It was a beautiful day in the neighborhood—that neighborhood being Queens in New York City. I was walking by one of the local elementary schools and slowed down to watch the girls doing cartwheels at recess. They practice it over and over again, which is proof that kids learn frustration-tolerance and focus during unstructured free play. That's why I'm such a fan of it.
I stopped to watch another gaggle of kids playing hopscotch like I used to do. The teacher or teacher's aide looked over at me through a 20-foot-high chainlink fence and said: "Ma'am, you cannot stand there. You have to move."
"I can't stand here on the public sidewalk?" I asked.
"No," she said. "You're not allowed to watch the kids."
"I think I am," I replied. "I'm on a public sidewalk. I'm not taking pictures and I don't even have my phone out."
"You have to leave."
"I really think I'm allowed to stay here," I said, half angry, half baffled. I am allowed to stay on a public sidewalk, separated from the kids by a fence, aren't I?
"If you don't leave, I'm calling security," she said.
I shrugged but decide to leave. I hate confrontations.
After walking a bit beyond the playground, I paused to think about what had just happened. I took out my phone and tweeted this:
Walked by my local elementary school. Stopped to watch the kids playing at recess. So much joy. Teacher told me I, on public sidewalk on other side of fence, no phone or photo taking, am not allowed to stand and watch the kids. She is calling security now.
— Lenore Skenazy (@FreeRangeKids) May 11, 2022
Out of curiosity, and also a growing ember of rage, I went back to see if security had indeed been called. The teacher (or playground worker or paraprofessional—I don't know her exact job title) was talking to another woman, who walked to the fence and told me that she is security and I have to move along.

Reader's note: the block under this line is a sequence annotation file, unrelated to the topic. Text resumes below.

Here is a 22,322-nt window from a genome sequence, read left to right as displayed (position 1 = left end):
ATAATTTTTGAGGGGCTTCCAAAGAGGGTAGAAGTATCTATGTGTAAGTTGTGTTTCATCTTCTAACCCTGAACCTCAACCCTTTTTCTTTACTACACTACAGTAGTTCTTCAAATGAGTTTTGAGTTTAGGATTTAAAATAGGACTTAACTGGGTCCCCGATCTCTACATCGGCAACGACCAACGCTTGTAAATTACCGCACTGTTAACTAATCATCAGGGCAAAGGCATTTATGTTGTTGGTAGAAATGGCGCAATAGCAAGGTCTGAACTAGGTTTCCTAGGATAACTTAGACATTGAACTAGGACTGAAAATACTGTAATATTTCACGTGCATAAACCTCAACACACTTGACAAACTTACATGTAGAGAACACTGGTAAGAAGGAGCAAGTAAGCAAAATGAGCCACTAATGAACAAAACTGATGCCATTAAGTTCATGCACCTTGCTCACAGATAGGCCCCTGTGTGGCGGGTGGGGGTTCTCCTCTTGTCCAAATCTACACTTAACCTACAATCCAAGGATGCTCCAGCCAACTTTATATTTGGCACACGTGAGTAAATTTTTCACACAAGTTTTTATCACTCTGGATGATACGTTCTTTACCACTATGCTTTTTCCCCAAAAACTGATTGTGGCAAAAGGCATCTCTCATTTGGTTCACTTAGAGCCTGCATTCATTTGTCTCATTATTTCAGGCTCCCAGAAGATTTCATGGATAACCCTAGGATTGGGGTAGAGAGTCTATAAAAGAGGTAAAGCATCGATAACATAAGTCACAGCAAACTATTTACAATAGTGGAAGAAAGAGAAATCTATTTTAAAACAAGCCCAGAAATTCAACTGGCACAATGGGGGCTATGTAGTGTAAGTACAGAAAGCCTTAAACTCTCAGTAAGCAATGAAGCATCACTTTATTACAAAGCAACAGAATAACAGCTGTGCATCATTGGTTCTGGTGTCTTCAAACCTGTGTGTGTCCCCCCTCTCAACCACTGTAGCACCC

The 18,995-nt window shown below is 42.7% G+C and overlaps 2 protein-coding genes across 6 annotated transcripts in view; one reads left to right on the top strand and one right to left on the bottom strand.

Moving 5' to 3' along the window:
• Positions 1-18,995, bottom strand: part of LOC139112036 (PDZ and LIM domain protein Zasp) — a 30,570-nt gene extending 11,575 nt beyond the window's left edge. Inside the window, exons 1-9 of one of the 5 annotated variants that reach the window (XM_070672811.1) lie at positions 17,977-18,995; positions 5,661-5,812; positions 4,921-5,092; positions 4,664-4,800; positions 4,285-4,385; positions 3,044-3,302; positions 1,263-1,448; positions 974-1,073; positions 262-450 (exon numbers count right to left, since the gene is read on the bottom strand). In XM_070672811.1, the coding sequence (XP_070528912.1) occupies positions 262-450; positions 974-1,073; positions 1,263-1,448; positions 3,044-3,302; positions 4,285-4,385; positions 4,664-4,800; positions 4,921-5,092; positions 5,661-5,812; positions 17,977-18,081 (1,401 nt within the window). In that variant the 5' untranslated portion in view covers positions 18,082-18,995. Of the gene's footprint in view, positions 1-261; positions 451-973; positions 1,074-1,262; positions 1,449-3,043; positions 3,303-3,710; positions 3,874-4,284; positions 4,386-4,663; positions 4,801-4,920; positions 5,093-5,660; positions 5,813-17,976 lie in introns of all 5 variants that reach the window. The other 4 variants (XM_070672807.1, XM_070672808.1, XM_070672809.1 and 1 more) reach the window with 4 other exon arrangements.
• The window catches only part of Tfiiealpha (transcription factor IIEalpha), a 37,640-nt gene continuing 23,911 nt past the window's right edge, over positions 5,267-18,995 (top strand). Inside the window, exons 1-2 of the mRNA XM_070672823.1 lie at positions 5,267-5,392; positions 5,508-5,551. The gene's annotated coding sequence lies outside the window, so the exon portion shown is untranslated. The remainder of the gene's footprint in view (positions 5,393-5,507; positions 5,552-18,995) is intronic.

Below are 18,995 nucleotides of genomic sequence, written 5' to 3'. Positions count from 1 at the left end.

"But why?" I asked. "I'm not doing anything bad. I'm just watching the kids."
"That's not allowed."
"Because we get bad people coming by here. They expose themselves. They take pictures of the kids."
"But I'm not exposing myself or taking pictures."
"We can't let anyone watch the kids. There's just too much bad stuff out there. People expose themselves. These are someone else's children and it's our job to keep them safe!"
"How many men have exposed themselves this year?" I asked, feigning curiosity, but really hoping to make a point.
"This year? So far, none."
"Zero the whole year?" I asked.
"The school year isn't over yet."
She's right. There's another entire month of school. I don't think she's secretly hoping for a least one flasher, to reinforce the importance of her role. But I don't think that actual facts—no exhibitionists in recent memory—seem to matter very much to her.
"It's sad, but that's just the way it is," she said.
As I have said since I founded Free-Range Kids in 2008, and since starting Let Grow in 2017, our society is set on overestimating danger and underestimating kids. The same society that arrests moms for letting their kids wait briefly in the car is the society that won't let kids off the bus without a (pre-approved) adult waiting to walk them home is the society that won't tolerate a person watching children frolic at recess, even when separated by a fence.
Fear has twisted its way into everyday life. It has choked off common sense. Now it's taboo to trust anything, or anyone—even a lady on the sidewalk, smiling as she thinks back on her own hopscotch games long ago.
And so I was shooed along, collateral damage in the quest to wrap every child in a bubble of perfect safety. Now I sit at my computer, wondering: What would it take to give every one of them a nice, sharp pin? (Though some authority would no doubt accuse me of distributing weapons to children.)